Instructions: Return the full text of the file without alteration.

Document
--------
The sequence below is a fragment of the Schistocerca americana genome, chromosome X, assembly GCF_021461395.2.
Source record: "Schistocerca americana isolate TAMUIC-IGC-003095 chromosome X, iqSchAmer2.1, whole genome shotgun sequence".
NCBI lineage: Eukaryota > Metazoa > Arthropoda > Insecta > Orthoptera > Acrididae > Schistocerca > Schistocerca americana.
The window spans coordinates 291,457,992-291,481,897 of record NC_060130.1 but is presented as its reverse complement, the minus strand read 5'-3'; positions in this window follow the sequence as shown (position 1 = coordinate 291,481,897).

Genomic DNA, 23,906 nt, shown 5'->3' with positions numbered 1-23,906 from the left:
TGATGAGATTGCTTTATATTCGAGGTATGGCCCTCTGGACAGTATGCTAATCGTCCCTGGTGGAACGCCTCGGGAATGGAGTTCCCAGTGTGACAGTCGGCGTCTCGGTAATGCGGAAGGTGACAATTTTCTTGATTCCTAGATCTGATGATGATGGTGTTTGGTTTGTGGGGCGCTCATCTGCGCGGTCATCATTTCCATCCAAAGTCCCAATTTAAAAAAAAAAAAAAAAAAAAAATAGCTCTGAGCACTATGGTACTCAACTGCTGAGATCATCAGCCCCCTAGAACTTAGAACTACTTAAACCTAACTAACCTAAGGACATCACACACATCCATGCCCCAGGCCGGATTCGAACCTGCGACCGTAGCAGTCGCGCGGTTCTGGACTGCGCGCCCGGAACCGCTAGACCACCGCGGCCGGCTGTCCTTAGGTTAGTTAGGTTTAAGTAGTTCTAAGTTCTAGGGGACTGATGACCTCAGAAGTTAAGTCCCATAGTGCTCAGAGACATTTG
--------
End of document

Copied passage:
The sequence below is a fragment of the Schistocerca americana genome, chromosome X, assembly GCF_021461395.2.
Source record: "Schistocerca americana isolate TAMUIC-IGC-003095 chromosome X, iqSchAmer2.1, whole genome shotgun sequence".
NCBI lineage: Eukaryota > Metazoa > Arthropoda > Insecta > Orthoptera > Acrididae > Schistocerca > Schistocerca americana.
The window spans coordinates 291,457,992-291,481,897 of record NC_060130.1 but is presented as its reverse complement, the minus strand read 5'-3'; positions in this window follow the sequence as shown (position 1 = coordinate 291,481,897).

Genomic DNA, 23,906 nt, shown 5'->3' with positions numbered 1-23,906 from the left:
TGATGAGATTGCTTTATATTCGAGGTATGGCCCTCTGGACAGTATGCTAATCGTCCCTGGTGGAACGCCTCGGGAATGGAGTTCCCAGTGTGACAGTCGGCGTCTCGGTAATGCGGAAGGTGACAATTTTCTTGATTCCTAGATCTGATGATGATGGTGTTTGGTTTGTGGGGCGCTCATCTGCGCGGTCATCATTTCCATCCAAAGTCCCAATTTAAAAAAAAAAAAAAAAAAAAAATAGCTCTGAGCACTATGGTACTCAACTGCTGAGATCATCAGCCCCCTAGAACTTAGAACTACTTAAACCTAACTAACCTAAGGACATCACACACATCCATGCCCCAGGCCGGATTCGAACCTGCGACCGTAGCAGTCGCGCGGTTCTGGACTGCGCGCCCGGAACCGCTAGACCACCGCGGCCGGCTGTCCTTAGGTTAGTTAGGTTTAAGTAGTTCTAAGTTCTAGGGGACTGATGACCTCAGAAGTTAAGTCCCATAGTGCTCAGAGACATTTG